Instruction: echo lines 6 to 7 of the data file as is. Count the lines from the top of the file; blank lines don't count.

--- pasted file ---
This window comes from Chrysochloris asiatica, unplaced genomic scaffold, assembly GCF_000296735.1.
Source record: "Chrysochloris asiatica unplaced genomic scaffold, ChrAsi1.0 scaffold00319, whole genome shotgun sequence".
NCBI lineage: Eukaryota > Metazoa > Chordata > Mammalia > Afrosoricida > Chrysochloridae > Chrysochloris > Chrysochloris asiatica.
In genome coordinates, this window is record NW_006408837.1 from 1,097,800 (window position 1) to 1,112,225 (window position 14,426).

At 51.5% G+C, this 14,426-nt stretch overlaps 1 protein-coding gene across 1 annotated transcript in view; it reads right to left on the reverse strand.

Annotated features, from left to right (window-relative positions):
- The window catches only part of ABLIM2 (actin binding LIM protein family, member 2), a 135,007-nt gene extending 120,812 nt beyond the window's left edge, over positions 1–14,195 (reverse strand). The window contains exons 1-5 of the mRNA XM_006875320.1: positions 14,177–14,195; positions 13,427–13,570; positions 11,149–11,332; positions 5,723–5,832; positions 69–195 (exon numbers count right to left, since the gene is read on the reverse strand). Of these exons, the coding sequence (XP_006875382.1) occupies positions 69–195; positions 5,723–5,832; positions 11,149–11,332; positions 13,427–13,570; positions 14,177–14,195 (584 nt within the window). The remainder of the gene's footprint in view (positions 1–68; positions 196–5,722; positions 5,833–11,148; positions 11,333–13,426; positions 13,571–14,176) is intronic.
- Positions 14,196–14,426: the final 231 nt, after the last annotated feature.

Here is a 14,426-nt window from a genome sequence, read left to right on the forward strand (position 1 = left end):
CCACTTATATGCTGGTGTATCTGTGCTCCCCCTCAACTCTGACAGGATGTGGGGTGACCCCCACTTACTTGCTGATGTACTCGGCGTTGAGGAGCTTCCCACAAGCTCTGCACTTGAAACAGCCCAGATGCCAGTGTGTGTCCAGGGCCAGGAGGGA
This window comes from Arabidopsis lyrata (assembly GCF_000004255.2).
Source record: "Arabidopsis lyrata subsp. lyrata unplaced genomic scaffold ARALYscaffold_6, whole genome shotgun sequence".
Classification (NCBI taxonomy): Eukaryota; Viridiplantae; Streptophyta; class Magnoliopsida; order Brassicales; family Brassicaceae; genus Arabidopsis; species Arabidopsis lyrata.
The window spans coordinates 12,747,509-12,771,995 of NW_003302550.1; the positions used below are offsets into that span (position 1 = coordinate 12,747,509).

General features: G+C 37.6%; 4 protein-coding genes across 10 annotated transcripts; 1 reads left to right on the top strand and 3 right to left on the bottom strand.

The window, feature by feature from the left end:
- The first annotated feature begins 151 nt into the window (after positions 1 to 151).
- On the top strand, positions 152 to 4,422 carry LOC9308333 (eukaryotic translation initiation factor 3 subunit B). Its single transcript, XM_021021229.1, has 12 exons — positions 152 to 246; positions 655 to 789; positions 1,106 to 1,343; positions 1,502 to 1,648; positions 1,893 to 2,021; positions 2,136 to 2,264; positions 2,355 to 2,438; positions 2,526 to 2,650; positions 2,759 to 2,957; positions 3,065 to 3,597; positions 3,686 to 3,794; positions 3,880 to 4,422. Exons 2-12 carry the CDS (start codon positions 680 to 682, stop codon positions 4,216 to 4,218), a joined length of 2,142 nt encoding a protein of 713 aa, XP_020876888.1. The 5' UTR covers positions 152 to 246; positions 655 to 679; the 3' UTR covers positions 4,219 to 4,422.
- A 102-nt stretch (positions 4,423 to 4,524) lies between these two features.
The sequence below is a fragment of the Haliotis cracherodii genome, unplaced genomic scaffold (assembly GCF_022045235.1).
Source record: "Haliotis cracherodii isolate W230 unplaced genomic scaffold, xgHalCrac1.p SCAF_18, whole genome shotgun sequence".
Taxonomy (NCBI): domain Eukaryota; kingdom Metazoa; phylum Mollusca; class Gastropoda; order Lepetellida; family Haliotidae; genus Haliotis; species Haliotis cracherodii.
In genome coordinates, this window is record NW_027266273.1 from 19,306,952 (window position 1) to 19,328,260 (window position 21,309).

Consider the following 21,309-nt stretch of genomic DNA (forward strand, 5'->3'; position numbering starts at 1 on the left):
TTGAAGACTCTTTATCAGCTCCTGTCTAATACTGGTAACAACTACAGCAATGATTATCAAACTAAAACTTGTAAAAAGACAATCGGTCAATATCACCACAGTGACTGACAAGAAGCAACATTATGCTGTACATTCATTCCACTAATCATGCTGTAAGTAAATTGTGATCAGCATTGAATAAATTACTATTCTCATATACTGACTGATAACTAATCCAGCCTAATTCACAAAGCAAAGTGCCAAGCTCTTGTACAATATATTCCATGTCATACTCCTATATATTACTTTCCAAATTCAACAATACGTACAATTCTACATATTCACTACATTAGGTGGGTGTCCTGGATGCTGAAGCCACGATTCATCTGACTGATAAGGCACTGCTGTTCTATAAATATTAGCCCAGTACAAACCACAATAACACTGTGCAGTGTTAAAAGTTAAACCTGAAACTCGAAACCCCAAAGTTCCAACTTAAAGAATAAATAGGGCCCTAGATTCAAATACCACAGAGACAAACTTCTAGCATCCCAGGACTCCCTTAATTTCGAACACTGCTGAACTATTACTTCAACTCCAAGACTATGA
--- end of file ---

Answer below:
Annotated features, from left to right (window-relative positions):
- The window catches only part of ABLIM2 (actin binding LIM protein family, member 2), a 135,007-nt gene extending 120,812 nt beyond the window's left edge, over positions 1–14,195 (reverse strand). The window contains exons 1-5 of the mRNA XM_006875320.1: positions 14,177–14,195; positions 13,427–13,570; positions 11,149–11,332; positions 5,723–5,832; positions 69–195 (exon numbers count right to left, since the gene is read on the reverse strand). Of these exons, the coding sequence (XP_006875382.1) occupies positions 69–195; positions 5,723–5,832; positions 11,149–11,332; positions 13,427–13,570; positions 14,177–14,195 (584 nt within the window). The remainder of the gene's footprint in view (positions 1–68; positions 196–5,722; positions 5,833–11,148; positions 11,333–13,426; positions 13,571–14,176) is intronic.